Frank Newport and Lydia Saad, Gallup – April 1, 2016
Donald Trump’s image among U.S. women tilts strongly negative, with 70% of women holding an unfavorable opinion and 23% a favorable opinion of the Republican front-runner in March. Trump’s unfavorable rating among women has been high since Gallup began tracking it last July, but after rising slightly last fall, it has increased even further since January.
Shiva Bayat, Slate – February 19, 2016
So what is it that draws young women—women such as myself—to Bernie Sanders? Hillary, after all, is the first viable female Democratic candidate to run for president. Do we not understand the historic significance of this race and the power of representation? Second-wave feminists such as Gloria Steinem and Madeline Albright will suggest we are naïve, or even ungrateful for the hard work done by our predecessors who have paved the way for a woman to run for the highest office in the land. Fear not! Feminism is alive and well among us millennials and has the stamp of our era. We have a hard time rallying behind Hillary because we see her as a part of a political elite that has done the utmost psychological, environmental, and economic damage to this country.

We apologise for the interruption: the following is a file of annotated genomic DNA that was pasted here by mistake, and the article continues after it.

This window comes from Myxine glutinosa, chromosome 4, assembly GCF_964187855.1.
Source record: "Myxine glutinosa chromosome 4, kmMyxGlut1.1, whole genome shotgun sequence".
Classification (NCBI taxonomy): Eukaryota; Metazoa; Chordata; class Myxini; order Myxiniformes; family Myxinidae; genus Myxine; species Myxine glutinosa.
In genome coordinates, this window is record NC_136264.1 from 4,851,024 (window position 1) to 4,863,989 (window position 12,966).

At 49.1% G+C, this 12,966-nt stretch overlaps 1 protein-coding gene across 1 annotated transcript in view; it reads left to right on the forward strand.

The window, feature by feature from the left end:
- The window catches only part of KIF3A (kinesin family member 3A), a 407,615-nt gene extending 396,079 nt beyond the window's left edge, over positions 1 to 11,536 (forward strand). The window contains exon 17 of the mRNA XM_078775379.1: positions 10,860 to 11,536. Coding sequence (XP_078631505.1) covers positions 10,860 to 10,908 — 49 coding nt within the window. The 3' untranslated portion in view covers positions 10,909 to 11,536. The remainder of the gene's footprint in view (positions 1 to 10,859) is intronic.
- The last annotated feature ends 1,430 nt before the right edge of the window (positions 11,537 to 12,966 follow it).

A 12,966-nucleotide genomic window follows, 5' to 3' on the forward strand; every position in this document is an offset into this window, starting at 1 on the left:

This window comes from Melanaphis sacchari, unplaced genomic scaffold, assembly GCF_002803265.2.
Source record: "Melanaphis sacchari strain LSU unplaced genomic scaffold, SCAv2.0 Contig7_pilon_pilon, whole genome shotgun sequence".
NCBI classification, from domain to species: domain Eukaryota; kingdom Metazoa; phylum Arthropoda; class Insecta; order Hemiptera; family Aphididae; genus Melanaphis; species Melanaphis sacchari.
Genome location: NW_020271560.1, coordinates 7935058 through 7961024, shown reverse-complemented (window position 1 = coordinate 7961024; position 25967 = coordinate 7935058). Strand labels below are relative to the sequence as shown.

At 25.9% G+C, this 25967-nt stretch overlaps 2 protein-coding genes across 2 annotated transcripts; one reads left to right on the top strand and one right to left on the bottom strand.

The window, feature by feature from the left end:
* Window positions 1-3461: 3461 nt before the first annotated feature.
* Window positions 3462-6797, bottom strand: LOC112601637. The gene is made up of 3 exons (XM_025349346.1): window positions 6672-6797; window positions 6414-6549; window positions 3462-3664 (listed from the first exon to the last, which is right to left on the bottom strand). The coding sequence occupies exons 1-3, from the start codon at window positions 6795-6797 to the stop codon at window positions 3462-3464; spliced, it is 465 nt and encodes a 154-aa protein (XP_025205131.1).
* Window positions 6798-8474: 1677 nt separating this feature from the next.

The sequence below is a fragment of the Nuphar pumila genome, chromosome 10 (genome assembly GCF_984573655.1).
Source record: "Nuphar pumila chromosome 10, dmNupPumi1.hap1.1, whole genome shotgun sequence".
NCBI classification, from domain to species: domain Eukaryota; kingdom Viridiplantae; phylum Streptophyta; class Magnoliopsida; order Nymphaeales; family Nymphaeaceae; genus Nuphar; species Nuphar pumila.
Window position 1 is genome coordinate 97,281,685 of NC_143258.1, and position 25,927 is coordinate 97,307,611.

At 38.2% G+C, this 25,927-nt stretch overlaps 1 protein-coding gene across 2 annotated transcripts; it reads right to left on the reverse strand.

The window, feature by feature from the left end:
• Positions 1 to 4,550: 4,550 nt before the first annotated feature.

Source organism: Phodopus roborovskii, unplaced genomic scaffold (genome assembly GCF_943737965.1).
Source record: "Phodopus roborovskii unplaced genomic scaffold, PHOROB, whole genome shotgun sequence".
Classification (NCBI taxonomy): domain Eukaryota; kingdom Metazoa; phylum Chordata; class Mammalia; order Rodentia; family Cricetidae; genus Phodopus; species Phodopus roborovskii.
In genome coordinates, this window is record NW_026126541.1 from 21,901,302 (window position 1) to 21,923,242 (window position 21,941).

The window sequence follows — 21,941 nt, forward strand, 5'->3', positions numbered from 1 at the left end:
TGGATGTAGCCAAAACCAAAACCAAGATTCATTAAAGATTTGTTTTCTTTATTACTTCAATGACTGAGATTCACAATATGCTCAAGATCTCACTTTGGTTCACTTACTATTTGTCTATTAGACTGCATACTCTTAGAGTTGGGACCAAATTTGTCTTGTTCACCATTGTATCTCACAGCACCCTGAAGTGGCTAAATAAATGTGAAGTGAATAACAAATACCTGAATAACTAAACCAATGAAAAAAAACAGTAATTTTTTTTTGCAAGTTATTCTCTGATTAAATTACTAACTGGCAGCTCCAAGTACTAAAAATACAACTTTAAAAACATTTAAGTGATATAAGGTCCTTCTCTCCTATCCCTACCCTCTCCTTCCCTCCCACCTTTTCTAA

Michael Cottman, NBC News – February 3, 2016
Hillary Clinton, looking ahead to the South Carolina primary, is strategically mobilizing black voters during a critical stretch in the 2016 presidential campaign. The Clinton campaign announced Wednesday that more than 170 prominent African American women leaders have endorsed the former Secretary of State in her bid to become the nation’s first female president.
Presidential Gender Watch, a nonpartisan project of the Center for American Women and Politics
(CAWP) and the Barbara Lee Family Foundation to track, analyze, and illuminate gender dynamics in the